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Review: Space Quest III: The Pirates of Pestulon

November 20th, 2018

Written by: Stoo

Hi all. It’s been a shamefully long time since I last wrote a review here, but today I have a new one for you! We’re returning to the realms of the Sierra adventures, looking at Space Quest III: The Pirates of Pestulon.

Moments in Gaming: Ximelez and Castolo

November 11th, 2018

Written by: Rik

The Master League, Pro Evolution Soccer‘s career mode, was a source of many lost hours during the early-mid 00s. Taking control of the team of your choice (which, depending on your loyalties and the licensing issues of that year’s edition, may be a real club with authentic kits or an approximation with a borderline ludicrous name and an oversized flag on otherwise detail-free shirts), evenings and weekends would be spent ploughing through multiple seasons in search of glory, taking control of action on the pitch and transfer activities off it.

Regardless of the eccentricities of your team’s name, kits and squads were accurate and recognisable enough (and possible to edit, if you had the time and inclination), and with many players buying football games on the basis of taking control of their favoured side and current squad, the Master League sensibly added this option in Pro Evolution Soccer 4.

Before then, however, whichever side you chose, the real-life squad would be nowhere to be seen, replaced by a motley band of low quality misfits, a United Nations of crap players, generated by Konami specifically for use in the Master League. The names remained largely unchanged for several years, going back to ISS Pro Evolution 2 on the Playstation: there was, however, a bizarre widespread renaming process that took place between PES 2 and PES 3, the effects of which were to take a set of generic names that sounded vaguely realistic and alter their spelling in a way that made them just sound weird (right-winger Espinas became known as Espimas, while defensive midfielder Cellini was reincarnated as Celnili, and so on…I know misspelled names are a tradition in football games with licensing issues, but surely not if you’ve made those names up in the first place).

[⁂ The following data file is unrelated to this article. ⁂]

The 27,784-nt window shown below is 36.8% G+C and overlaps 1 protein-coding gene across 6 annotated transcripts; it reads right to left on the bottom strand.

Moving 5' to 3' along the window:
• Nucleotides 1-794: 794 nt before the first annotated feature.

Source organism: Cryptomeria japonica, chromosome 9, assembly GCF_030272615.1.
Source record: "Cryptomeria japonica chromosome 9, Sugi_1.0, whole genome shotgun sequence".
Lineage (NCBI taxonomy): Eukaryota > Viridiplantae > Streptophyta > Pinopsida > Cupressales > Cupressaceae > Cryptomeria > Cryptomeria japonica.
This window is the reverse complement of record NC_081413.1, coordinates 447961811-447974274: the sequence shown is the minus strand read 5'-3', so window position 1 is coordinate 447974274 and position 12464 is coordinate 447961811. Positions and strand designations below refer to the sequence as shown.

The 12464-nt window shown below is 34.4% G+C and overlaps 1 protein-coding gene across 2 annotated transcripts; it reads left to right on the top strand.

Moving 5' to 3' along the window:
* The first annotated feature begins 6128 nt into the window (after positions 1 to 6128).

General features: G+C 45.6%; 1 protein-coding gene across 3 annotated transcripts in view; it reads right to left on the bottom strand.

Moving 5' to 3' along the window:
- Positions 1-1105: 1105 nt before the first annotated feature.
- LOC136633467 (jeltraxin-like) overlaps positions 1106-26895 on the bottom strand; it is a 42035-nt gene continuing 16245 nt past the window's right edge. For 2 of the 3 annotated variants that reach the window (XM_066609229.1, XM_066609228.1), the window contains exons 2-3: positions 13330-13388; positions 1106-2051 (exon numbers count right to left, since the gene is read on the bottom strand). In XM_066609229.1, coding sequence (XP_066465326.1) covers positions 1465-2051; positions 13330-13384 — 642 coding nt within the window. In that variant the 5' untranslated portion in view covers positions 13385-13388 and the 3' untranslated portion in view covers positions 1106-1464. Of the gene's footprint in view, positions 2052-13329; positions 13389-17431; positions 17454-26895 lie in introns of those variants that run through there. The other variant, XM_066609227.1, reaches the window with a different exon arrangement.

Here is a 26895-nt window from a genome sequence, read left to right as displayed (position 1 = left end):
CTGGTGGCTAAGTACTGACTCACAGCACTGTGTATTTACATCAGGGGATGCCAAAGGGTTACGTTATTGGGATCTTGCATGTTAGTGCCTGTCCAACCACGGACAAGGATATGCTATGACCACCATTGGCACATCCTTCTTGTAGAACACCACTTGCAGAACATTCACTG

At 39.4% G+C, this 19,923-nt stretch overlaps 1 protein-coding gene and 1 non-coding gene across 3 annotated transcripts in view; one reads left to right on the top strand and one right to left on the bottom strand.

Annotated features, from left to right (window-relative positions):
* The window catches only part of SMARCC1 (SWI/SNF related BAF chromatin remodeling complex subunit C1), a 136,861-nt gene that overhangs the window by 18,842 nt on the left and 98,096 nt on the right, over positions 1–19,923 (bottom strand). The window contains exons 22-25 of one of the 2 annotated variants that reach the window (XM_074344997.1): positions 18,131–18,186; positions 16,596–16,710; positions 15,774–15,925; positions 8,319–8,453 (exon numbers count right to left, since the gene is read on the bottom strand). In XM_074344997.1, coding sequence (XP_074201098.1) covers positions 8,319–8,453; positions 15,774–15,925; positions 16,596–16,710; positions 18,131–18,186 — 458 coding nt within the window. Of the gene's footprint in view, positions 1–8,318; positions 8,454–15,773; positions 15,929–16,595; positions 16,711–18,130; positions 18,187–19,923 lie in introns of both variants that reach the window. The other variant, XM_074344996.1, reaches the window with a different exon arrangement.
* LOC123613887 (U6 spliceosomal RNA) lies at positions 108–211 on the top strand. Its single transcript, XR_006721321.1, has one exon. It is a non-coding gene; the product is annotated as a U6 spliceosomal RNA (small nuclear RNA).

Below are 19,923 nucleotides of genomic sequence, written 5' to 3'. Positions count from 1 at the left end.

Replaying PES 3 now is a reminder not only of why critics and FIFA fans decried it as a largely joyless experience, but also of how the pleasure gleaned from earning those admittedly rare moments of joy kept so many of us glued to the series for so long. Early games and seasons are a slog, for the simple reason that these starting players are uniformly terrible and able, at most, to do one thing quite well. At the highest difficulty levels, eking out results requires the strictest of discipline: creating chances is reliant on methodical passing to retain possession, while free kicks and corners must not be wasted. At the other end, opponents are clinical and make the most of any defensive sloppiness. It truly puts you in the position of a lower league team, trying to make the most of what you have.

In a way, starting with the default squad is a harsh but effective tutorial, in terms of sharpening the skills required for success in the game, although it could be argued that it’s almost too effective, in that you spend so long learning to cope with poor players that when you finally buy the likes of Shevchenko, Rivaldo et al, it kind of seems like cheating.